TAX UPDATE 9 Nov 2012


The recent amendments to the land taxation rules, designed to provide relief to affected Christchurch landowners, could in some cases result in a worse outcome for those who come under the ambit of the provisions contained in the Taxation (Annual Rates, Returns Filing and Remedial Matters) Bill.
The future redevelopment of Christchurch was detailed in the 30 July 2012 release of the Christchurch Central Recovery Plan (the plan). Implementation of the plan will require the acquisition of land for anchor projects (a stadium, memorial, convention centre, and various precincts). Although initially CERA will seek voluntary purchases from those affected; in many circumstances they will be utilising their powers of compulsory acquisition.
As the taxation rules governing land disposals do not sympathise with those who make a land disposal involuntarily, the tax rules have been modified to accommodate the Christchurch land sales so that a taxpayer is not unfairly treated when there is a forced sale.
The land taxation rules have the power to treat amounts received for the disposal of land as income in a wide range of circumstances. The proposed changes will include disengaging the 10-year rule and removing or deferring the tax consequences arising under the intention of resale rule, where the taxpayer plans to acquire replacement property in the Christchurch area.
However, in disabling the 10-year sale rule, Parliament have denied any loss being
recognised for the taxpayer. The consequences are particularly significant given the rules determining compensation for landowners – which will be appraised based on market value on the date compulsory acquisition occurs. In many cases, this land value is likely to have fallen from the price originally paid by the landowner.
It is expected that as many as 800 landowners will be affected and may face significant tax consequences. In our view, any loss from sale of land that would have given rise to tax if a profit was made ought to continue to be deductible against the landowner's taxable income. Regrettably, the drafting does not allow for this and fails to create the fair and efficient outcome that Parliament sought to achieve.

How it affects you

If you own property in Christchurch that will be acquired as part of the plan, we suggest you contact your advisor to discuss the tax consequences of sale.


The Minister for Revenue, the Hon Peter Dunne, gave the opening address to the New Zealand Institute of Chartered Accountants' annual tax conference in Wellington last week.
Through his address, the Minister noted that New Zealand would best face the current fiscal environment through keeping the broad based low-rate tax approach adopted over the past four years by the present Government. The Minister also stated that the path of higher personal taxes, capital gains taxes, and financial transactions taxes were not the path for New Zealand; commenting that "taxes that were dumb to introduce in the past are likely to still be dumb to introduce in the future."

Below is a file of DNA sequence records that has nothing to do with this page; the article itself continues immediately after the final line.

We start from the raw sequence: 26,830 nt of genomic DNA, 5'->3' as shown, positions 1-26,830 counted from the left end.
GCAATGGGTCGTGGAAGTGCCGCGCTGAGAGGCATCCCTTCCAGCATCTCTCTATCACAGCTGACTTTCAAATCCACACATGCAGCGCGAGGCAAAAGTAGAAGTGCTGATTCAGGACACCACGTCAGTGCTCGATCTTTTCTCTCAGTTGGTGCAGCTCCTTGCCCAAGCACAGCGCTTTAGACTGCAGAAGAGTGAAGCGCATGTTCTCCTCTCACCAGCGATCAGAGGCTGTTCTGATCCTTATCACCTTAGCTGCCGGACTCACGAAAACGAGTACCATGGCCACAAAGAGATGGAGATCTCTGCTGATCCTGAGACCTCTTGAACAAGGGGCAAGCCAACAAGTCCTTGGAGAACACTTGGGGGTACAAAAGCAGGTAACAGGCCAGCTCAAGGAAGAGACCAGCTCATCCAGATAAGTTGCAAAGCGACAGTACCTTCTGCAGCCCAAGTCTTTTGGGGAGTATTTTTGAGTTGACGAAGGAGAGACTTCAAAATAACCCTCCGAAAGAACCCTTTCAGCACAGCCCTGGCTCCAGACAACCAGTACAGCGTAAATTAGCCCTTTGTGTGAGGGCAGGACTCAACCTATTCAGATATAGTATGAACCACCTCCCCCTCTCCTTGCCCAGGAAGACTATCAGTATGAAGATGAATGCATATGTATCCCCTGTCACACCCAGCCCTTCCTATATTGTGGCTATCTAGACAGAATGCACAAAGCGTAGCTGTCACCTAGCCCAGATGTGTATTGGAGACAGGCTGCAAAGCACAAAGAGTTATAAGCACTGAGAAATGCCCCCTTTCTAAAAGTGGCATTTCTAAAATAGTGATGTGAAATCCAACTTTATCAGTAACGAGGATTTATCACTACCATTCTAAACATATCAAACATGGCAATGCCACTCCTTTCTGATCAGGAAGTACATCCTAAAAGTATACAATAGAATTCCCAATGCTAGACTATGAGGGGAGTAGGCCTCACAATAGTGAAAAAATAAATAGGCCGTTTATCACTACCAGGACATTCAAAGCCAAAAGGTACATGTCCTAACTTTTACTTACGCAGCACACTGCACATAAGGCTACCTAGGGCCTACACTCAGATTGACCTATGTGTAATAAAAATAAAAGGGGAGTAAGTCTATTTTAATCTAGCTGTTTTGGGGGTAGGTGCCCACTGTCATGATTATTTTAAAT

Perhaps in reaction to submissions earlier this year opposing retrospective application of the new mixed-use asset rules; the Minister clarified that retrospective application dates were not the norm. However, they could be imposed in limited circumstances, including where a significant risk to the tax base exists.
Mixed-use assets were discussed, with the Government deciding that apportionment would be based on a comparison of private to business use. The current bill before Parliament also contemplates rules that apportion company interest deductions potentially across both companies and their shareholders, adding a level of complexity that appears likely to require further revision.
The Government is also seeking to enter an Intergovernmental Agreement with the United States on the Foreign Account Compliance Act (FACTA) requirements. This has been in place in the United States since 2010, and would
require our New Zealand financial institutions (banks, life insurers, managed funds) to enter into agreements with the US Inland Revenue Service to provide details about affairs of US citizens in New Zealand. An intergovernmental agreement would allow the Inland Revenue Department to facilitate this.
Other Developments include increasing cooperation between The Productivity Commissions of Australia and New Zealand; who are expected to release their final report on mutual recognition of franking credits and imputation credits for Government submission by 1 December.

How it affects you

Current Government tax policy is focused on incremental tax base protection, rather than the introduction of new taxes. This will see the wider application of existing tax rules and the removal of "loop holes" as they become apparent over time.


An Issues Paper specifying changes for taxing the mining of specified minerals has been released today. The Issues Paper proposes the greater alignment of the concessionary mining rules with general tax principles.
New Zealand has signed the multilateral Convention on Mutual Administrative Assistance in Tax Matters in order to reduce tax evasion.
A new Double Tax Agreement between New Zealand and Papua New Guinea was signed this week. The Agreement is not yet in force pending appropriate domestic legislation being passed in each country.


Wherever you see a successful business, someone once made a courageous decision
Peter Drucker

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